- after "The Silence," Odilon Redon This silence is a devotion we're trying to learn, but with great difficulty. Thin as milk poured into the morning coffee; soft as the hidden heart, like bread, which hasn't yet hardened its crust. Such silence doesn't mean we're done carrying the cargo of sorrow or misfortune; or that these eyes have been absolved of any more tears. Fortune doesn't smile behind its mask, dark as the bottom of your oldest rice pot. Nor does it gleam like a finger-width's band of silver, or the moon on a cold night. This silence is only itself, undecanted. We pour it out into little cups and drink it every day, trying to do so without resisting. It doesn't take much to break it. Mere passing thoughts are enough to turn it over like an hourglass: tip its particles into tumbling, swing the clock's hands around.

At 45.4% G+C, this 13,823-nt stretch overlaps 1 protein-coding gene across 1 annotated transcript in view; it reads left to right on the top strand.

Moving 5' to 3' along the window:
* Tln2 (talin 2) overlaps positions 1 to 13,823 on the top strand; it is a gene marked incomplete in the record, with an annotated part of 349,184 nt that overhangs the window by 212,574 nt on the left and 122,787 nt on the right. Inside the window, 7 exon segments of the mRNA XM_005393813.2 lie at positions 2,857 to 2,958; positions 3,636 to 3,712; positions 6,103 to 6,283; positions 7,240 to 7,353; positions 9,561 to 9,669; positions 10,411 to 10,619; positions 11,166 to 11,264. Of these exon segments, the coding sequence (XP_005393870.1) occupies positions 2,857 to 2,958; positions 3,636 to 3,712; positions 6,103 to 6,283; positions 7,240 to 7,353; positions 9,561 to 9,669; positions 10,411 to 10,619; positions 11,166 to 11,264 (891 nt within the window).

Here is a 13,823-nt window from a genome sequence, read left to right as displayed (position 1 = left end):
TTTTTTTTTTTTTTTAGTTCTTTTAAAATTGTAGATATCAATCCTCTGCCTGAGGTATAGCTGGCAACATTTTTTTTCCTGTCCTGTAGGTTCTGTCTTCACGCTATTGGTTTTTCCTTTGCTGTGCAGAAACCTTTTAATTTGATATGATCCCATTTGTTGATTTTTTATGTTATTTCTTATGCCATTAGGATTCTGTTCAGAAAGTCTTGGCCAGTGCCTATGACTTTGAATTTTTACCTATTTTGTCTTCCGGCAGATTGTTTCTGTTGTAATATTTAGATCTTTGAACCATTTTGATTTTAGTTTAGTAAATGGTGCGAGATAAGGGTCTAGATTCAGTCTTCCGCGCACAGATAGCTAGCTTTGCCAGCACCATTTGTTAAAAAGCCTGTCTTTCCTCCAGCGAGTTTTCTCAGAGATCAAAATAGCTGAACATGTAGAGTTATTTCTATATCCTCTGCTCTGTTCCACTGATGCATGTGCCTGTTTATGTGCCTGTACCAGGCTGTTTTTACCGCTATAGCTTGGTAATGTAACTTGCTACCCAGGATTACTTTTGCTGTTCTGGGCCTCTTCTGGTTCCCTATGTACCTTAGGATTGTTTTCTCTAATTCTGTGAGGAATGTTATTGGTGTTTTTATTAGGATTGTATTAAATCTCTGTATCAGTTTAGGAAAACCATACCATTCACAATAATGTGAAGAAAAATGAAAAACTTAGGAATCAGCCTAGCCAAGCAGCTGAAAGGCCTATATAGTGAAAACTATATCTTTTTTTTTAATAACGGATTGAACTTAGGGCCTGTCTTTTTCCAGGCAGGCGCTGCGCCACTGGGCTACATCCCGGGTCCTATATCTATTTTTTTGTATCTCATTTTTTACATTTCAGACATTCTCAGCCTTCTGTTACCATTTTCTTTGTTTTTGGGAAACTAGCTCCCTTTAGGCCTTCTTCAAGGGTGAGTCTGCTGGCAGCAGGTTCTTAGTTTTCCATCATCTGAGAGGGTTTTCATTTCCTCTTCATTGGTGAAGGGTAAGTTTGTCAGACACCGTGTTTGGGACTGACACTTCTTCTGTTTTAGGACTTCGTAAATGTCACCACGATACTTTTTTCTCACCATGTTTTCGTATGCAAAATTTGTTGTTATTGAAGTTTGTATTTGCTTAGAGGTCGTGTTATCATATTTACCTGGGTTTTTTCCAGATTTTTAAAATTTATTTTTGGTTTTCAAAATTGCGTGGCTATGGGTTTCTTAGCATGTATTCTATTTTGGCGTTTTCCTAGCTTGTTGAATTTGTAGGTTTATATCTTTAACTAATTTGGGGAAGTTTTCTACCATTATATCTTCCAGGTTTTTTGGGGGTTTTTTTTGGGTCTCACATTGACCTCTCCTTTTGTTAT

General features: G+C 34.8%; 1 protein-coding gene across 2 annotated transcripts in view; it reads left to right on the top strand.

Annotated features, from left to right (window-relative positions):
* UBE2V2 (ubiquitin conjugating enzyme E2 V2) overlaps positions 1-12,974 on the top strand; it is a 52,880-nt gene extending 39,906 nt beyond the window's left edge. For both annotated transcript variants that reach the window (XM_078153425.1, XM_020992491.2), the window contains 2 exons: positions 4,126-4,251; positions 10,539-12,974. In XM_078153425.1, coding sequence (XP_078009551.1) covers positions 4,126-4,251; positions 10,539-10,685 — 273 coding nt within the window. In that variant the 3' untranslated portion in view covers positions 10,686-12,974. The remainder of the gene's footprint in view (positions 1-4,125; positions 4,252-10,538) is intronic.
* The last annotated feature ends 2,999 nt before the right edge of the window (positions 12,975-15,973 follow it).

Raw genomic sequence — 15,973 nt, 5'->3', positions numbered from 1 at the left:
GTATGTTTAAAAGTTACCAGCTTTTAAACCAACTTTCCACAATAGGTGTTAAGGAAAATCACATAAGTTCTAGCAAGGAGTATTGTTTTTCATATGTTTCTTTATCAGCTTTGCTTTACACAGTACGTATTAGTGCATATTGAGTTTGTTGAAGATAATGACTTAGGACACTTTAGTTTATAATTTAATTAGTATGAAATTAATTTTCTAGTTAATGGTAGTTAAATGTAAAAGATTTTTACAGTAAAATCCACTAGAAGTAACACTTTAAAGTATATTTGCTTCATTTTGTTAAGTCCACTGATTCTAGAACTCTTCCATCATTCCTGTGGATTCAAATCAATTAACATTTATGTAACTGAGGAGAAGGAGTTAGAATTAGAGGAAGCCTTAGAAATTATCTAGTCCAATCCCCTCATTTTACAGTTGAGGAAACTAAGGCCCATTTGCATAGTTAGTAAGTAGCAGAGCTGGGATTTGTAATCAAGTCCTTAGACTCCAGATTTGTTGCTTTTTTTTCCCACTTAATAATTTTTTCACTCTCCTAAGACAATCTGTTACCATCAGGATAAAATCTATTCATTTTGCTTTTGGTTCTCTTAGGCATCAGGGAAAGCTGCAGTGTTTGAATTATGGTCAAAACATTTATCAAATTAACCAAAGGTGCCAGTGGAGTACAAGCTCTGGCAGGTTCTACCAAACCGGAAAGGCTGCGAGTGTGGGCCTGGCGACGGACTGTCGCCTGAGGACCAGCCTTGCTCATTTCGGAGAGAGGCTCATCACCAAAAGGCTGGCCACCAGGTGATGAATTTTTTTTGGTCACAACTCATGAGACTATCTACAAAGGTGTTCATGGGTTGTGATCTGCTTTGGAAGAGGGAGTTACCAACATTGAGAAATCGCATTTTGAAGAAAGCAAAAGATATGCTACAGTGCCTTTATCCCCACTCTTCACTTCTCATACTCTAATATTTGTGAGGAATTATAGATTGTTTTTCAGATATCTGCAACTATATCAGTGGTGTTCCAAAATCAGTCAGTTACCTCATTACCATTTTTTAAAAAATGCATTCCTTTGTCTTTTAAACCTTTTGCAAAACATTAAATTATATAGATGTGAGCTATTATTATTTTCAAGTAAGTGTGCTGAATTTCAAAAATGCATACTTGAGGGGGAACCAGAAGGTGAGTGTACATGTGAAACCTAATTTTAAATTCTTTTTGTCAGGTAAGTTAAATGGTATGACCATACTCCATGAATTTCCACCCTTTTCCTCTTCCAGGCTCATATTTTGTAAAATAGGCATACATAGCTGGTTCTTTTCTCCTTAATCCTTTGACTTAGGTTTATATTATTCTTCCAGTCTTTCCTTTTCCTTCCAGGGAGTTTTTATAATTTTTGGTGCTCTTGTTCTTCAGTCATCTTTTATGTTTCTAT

Poet Luisa A. Igloria (Poetry Foundation web page, author webpage ) is Co-Winner of the 2019 Crab Orchard Open Competition in Poetry for her manuscript Maps for Migrants and Ghosts, forthcoming from Southern Illinois University Press in fall 2020. She is the winner of the 2015 Resurgence Prize (UK), the world’s first major award for ecopoetry, selected by former UK poet laureate Sir Andrew Motion, Alice Oswald, and Jo Shapcott. She is the author of What is Left of Wings, I Ask (2018 Center for the Book Arts Letterpress Chapbook Prize, selected by former US Poet Laureate Natasha Trethewey); Bright as Mirrors Left in the Grass (Kudzu House Press eChapbook selection for Spring 2015), Ode to the Heart Smaller than a Pencil Eraser (Utah State University Press, 2014 May Swenson Prize), Night Willow (Phoenicia Publishing, 2014), The Saints of Streets (University of Santo Tomas Publishing House, 2013), Juan Luna’s Revolver (2009 Ernest Sandeen Prize, University of Notre Dame Press), and nine other books. She is a member of the core faculty of the MFA Creative Writing Program at Old Dominion University which she directed from 2009-2015. In 2018, she was the inaugural Glasgow Distinguished Writer in Residence at Washington and Lee University. When she isn’t writing, reading, or teaching, she cooks with her family, knits, hand-binds books, and listens to tango music.